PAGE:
Counsel cited the case of INEC V. Iniama (2008) 8 NWLR (pt.1088) 182 @ 202 to define the word “Must” to mean mandatory and imperative and admits of no discretion.
Counsel submits on the unreported case of Chief Michael A. Inegbaedion V. The Nigeria Union of Pensioners (unreported) Suit No. NICN/ABJ/126/2013 delivered by this court on 10th June 2016 that it is only when all steps are taken and complainants are not satisfied that they can seek redress in court and that rule 25 of the NUP constitution is akin to a condition precedent which involves the exhaustion of internal dispute resolution mechanism before approaching the court. Counsel also referred the court to the cases of Co-operative Bank V. Elcane (2010) All FWLR (part.511) 833 @ 847 and Dalhatu V. Turaki (2003) 15 NWLR (part.843) 310 @ 347.
Counsel to the Defendants/Applicants urged the court to give effect to the provisions of Rule 25 of the NUP constitution as the constitution is a contractual agreement freely entered into by members of 1st Defendant including the Claimants/Respondents to encourage peaceful resolution of disputes among members. Thus the failure of the Claimants/Respondents to comply with Rule 25 of the NUP Constitution renders the suit null and void as it is a condition precedent, the absence of which has robbed the court of jurisdiction to try same.
The Claimants/Respondents in opposing the preliminary objection of the Defendant's filed a 4 paragraph counter affidavit where it was averred that at the time of filing this suit, the claimants were suspended and therefore not members of the Union. That they did at no time carry any anti-Union activities. That due process was not followed before they were suspended and the suspension was done in bad faith.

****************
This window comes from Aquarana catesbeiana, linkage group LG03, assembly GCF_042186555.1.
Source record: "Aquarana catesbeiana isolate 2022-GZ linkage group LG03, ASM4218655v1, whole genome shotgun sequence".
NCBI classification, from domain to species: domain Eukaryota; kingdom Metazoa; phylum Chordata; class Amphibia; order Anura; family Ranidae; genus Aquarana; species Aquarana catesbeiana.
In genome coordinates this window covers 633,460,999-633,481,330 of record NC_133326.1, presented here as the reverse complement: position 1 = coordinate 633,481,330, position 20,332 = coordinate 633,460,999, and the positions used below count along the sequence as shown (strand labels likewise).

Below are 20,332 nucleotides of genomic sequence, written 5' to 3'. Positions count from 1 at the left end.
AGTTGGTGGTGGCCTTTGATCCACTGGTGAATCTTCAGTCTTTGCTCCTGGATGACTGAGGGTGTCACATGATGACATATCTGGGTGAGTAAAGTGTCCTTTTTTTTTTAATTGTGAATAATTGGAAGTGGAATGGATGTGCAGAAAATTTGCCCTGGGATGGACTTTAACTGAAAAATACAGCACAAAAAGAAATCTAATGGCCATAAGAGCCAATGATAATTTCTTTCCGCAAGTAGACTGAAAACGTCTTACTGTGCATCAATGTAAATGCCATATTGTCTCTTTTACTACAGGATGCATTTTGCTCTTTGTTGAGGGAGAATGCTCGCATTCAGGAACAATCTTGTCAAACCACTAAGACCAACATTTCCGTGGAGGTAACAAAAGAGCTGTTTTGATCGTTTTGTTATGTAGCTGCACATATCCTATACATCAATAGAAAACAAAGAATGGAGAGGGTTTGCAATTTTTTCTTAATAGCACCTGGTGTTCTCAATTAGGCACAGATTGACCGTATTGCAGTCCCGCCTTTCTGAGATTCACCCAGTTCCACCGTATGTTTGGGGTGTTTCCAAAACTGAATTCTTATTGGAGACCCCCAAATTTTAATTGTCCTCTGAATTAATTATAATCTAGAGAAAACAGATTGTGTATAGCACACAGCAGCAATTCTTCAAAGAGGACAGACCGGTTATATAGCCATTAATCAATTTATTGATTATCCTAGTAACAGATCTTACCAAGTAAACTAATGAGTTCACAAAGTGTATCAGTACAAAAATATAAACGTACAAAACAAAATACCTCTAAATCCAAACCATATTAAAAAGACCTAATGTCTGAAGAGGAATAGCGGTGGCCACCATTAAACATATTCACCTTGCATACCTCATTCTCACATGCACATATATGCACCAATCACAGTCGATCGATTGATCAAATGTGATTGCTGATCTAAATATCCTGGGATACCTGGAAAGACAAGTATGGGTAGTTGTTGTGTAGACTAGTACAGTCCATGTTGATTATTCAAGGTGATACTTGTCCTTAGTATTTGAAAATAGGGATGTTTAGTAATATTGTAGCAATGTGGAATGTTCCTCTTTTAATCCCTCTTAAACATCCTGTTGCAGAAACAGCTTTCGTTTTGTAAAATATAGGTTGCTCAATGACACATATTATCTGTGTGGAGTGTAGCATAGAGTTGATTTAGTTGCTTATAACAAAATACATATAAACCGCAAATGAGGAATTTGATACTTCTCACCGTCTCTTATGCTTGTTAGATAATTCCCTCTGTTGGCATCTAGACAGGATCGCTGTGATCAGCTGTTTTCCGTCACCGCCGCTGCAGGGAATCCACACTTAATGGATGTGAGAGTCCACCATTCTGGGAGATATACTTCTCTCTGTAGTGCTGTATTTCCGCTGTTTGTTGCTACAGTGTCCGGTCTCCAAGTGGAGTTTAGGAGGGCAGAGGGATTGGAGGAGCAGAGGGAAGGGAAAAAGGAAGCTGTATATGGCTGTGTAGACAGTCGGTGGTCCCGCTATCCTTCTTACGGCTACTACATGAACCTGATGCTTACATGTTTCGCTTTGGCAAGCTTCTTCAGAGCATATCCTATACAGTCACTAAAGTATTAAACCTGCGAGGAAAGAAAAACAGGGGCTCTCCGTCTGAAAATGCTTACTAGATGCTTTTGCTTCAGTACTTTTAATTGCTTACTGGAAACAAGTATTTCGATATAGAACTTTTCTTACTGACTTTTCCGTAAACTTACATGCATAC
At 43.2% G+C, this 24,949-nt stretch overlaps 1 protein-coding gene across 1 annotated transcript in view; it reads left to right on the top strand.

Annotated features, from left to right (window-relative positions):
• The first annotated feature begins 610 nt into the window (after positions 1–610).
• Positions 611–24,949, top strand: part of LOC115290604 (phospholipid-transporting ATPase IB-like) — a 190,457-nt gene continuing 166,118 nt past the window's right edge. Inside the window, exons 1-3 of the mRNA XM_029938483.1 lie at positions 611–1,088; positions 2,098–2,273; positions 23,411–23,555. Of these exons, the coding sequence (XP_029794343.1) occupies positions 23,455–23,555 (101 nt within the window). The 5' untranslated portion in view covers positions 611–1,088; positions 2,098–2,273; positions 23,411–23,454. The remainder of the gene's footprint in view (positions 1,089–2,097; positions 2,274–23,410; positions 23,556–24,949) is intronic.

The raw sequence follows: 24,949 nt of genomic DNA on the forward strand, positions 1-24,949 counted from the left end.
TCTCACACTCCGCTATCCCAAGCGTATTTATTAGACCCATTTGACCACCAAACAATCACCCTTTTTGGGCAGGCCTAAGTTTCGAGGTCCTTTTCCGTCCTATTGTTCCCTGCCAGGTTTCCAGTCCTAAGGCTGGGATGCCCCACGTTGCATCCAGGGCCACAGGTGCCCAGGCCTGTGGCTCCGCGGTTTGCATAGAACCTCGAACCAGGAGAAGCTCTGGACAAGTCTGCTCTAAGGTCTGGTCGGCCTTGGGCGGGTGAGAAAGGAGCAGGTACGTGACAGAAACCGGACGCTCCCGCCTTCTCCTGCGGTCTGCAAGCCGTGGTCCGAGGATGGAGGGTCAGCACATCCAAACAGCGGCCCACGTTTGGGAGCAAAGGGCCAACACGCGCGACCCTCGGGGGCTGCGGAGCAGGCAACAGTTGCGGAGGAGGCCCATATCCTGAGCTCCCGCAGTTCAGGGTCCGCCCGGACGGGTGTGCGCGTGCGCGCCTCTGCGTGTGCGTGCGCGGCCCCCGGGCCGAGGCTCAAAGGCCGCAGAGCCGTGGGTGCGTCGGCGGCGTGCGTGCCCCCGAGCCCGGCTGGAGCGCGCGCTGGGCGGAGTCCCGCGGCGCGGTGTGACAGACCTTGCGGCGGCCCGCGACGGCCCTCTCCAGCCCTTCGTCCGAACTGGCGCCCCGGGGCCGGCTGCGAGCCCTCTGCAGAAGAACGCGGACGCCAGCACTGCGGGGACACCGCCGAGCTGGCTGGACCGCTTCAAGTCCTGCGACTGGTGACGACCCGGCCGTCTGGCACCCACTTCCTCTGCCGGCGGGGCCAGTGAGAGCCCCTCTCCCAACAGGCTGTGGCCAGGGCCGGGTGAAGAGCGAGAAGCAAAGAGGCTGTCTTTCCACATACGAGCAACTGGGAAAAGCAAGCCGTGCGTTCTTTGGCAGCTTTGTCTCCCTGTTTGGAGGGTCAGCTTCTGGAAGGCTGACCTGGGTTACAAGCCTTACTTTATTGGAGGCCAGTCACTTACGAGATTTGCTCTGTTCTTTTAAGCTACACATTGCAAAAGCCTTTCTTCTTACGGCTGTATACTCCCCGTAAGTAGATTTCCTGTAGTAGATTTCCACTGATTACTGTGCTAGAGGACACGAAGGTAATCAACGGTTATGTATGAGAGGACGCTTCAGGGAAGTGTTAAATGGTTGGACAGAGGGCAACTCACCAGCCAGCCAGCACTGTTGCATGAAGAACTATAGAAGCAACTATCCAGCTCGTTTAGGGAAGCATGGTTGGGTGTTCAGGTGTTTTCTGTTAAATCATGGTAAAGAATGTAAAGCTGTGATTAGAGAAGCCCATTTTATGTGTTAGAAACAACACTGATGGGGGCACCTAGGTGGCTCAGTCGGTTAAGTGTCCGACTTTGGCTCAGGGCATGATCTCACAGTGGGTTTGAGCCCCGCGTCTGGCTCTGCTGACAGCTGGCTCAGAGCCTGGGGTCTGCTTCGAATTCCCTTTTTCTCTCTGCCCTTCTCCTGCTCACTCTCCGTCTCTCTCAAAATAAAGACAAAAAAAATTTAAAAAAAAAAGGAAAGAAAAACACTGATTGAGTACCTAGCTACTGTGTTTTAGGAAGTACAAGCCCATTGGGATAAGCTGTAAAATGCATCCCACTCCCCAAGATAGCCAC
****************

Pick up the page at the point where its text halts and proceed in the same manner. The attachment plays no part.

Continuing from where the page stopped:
Claimants in their written address raised a lone issue for determination thus;
"whether Claimants/Respondents having regards to their suspension as members of the Nigeria Union of Pensioners are entitled to exhaust the procedure laid down under rule 25 of the NUP Constitution before filing the substantive suit."
Counsel to the Claimants/Respondents argued that as suspended members of the Union, they are no longer members of the Union hence cannot be subject to the constitution of the Union. Counsel cited Rule 3 (vi) of the NUP constitution which provides thus “A member shall have the right to have his/her grievance processed by the Union” and argues that these rights are available to members of the Union only and do not extend to the Claimants/Respondents who are on indefinite suspension.
Counsel submits that even if Claimants/Respondents were members of the Union, they still reserve the right to relinquish their rights and privileges accorded them by the Constitution. Counsel cited the case of Akinyemi V. Odu’s Investment Co. Ltd. where the Supreme Court held thus;
Where the law has conferred a right on a person and the person, for some reasons, decided to abdicate or abandon or relinquish that right, it is not the duty of a court and the court has no power to restore that right on such a person as one cannot force an unwilling horse to drink water.
Counsel submits further that a person on indefinite suspension cannot be expected to comply with rule 25 of the NUP constitution before having access to court as the Blacks’ law dictionary defines suspension to mean “a temporary cutting off or debarring one from the privileges of one’s profession”, and when it is indefinite it connotes timelessness, without fixed boundaries. Thus by exhibit FA1, the Claimants are on indefinite suspension that’s why they have approached the court to be restored as members. Counsel cited the case of Mobil Producing Nig. Unltd. V. Effiong (2013) All FWLR (pt.673) 1942 at 1963 and also Longe V. First Bank of Nigeria Plc (2010) All FWLR (pt.525) 258 at 288.